As illustrated, the antennas 46a, 46b are polarized differently, with the antenna 46a being vertically polarized, and the antenna 46b being horizontally polarized. The use of two separate EO circuits 22 to feed these separate antennas 46a, 46b provides isolation for the horizontal and vertical polarizations.

Those skilled in the art will appreciate that the phased antenna array 20a . . . 20n may include any number of EO circuits 22 and antenna circuits 40. Indeed, in some applications, there may be a single EO circuit 22 and a single antenna circuit 40 which feed a single antenna 46a so as to produce an antenna system that is not a phased antenna array.

With reference to the flowchart 100 of FIG. 2, a method of making the phased antenna array described above is now described. After the start (Block 102), a plurality of EO circuits are formed (Block 104). Forming the plurality of EO circuits includes the following steps.

First, a DAC is configured to receive a baseband signal (Block 106). Then, an optical source is configured to generate an optical signal (Bock 108). Thereafter, an EO modulator is coupled downstream of the DAC and to the optical source, and the EO modulator is configured to modulate an optical carrier signal based upon the baseband signal and the optical signal (Block 110). Then, an optical combiner is coupled downstream of the EO modulator and to the optical source (Block 112).

Now that the EO circuits are formed and Block 104 is complete, a plurality of antenna circuits are spaced apart from the plurality of EO circuits, with each antenna circuit comprising at least one photodiode and an antenna element coupled thereto (Block 114). Then, the plurality of EO circuits is coupled to the plurality of antenna circuits using a plurality of optical fibers (Block 116). Block 118 indicates the end of the method.

An alternate embodiment of the phased antenna array 20a′. . . 20n′ is now described with reference to FIG. 3. In this embodiment, the optical source 30′ contains different components. In particular, the optical source 30′ comprises a continuous-wave (CW) laser 32′ coupled to an optical amplifier 31′, which is in turn coupled to the EO modulators 26a′, 26b′ via optical splitters 33′, 25′. The CW laser 32′ is also coupled to an opto-electronic oscillator 34′, which is in turn coupled to the optical combiners 28a′, 28b′ via the optical splitter 27′.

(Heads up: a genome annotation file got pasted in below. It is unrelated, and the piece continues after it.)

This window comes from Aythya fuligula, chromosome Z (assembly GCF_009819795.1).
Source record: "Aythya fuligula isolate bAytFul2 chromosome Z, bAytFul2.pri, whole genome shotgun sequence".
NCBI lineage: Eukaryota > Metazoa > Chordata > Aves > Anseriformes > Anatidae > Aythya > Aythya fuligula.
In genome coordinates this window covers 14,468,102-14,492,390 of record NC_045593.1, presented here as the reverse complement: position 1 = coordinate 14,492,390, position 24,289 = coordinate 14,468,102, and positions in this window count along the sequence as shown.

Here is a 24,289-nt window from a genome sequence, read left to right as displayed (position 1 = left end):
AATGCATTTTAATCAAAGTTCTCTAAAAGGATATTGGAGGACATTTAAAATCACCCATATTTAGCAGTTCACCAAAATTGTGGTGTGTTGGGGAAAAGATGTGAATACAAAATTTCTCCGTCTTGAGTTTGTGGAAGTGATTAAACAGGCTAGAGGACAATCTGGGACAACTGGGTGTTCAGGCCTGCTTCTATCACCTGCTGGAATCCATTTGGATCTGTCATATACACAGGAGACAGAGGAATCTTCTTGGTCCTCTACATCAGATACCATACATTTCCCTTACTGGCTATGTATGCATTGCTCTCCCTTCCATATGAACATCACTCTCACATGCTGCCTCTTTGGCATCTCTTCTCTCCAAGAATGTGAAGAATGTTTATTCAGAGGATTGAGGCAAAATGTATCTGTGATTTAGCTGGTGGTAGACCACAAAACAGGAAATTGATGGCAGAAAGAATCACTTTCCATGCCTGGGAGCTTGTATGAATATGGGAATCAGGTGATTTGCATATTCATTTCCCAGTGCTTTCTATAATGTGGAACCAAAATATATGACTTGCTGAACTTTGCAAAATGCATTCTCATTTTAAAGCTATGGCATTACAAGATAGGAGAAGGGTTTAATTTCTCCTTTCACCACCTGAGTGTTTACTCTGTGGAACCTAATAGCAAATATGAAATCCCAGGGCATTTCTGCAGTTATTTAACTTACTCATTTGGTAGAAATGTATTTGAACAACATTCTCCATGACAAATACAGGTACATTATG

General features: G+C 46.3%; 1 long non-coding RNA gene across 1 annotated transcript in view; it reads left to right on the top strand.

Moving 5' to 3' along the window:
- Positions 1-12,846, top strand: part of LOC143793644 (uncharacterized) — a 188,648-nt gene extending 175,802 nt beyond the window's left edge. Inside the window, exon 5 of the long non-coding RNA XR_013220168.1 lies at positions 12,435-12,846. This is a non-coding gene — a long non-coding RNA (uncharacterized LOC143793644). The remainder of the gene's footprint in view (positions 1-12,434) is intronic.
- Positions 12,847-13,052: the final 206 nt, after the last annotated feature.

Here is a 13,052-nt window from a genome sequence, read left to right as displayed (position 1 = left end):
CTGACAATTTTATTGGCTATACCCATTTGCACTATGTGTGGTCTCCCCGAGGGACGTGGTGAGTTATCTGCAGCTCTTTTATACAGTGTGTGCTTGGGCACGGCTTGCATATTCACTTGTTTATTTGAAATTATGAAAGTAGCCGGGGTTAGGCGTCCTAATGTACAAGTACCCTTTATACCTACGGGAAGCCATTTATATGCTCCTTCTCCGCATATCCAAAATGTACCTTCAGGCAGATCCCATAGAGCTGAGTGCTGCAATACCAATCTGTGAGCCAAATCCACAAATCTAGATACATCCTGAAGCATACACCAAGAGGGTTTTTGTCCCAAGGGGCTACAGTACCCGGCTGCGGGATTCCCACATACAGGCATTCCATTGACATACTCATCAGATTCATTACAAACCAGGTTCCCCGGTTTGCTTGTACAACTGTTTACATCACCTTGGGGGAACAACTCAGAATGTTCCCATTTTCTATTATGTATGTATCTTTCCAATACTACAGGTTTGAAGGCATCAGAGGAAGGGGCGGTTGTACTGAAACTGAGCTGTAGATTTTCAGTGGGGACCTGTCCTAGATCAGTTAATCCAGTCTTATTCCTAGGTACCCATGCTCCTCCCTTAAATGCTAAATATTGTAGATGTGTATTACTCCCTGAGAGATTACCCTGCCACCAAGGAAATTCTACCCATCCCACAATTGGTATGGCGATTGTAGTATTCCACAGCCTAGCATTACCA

Since the CW laser 32′ outputs a continuous beam of light, the OEO 34′ is used so as to provide an optical signal at the desired carrier frequency to the optical combiners 28a′, 28b′ such that the optical combiners may upconvert the intermediate optical signal provided by the EO modulators 26a′, 26b′ to the desired carrier frequency.

In addition, in this embodiment, it may be helpful to introduce a delay to the system. This delay may be introduced in the electronic domain before opto-electronic conversion by the optional delay blocks 23a′, 23b′, or in the optical domain before upconversion by the optional delay blocks 29a′ 29b′.

Those elements not specifically described above are similar to the components of the phased antenna array 20a . . . 20n of FIG. 1 and need no further discussion herein.

With reference to the flowchart 100′ of FIG. 4, a method of making the phased antenna array described above is now described. After the start (Block 102′), a plurality of EO circuits are formed (Block 104′). Forming the plurality of EO circuits includes the following steps.

First, a DAC is configured to receive a baseband signal (Block 106′). Then, an optical source comprising an OEO is configured to generate an optical signal (Bock 108′). Thereafter, an EO modulator is coupled downstream of the DAC and to the optical source, and the EO modulator is configured to modulate an optical carrier signal based upon the baseband signal and the optical signal (Block 110′). Then, an optical combiner is coupled downstream of the EO modulator and to the optical source (Block 112′).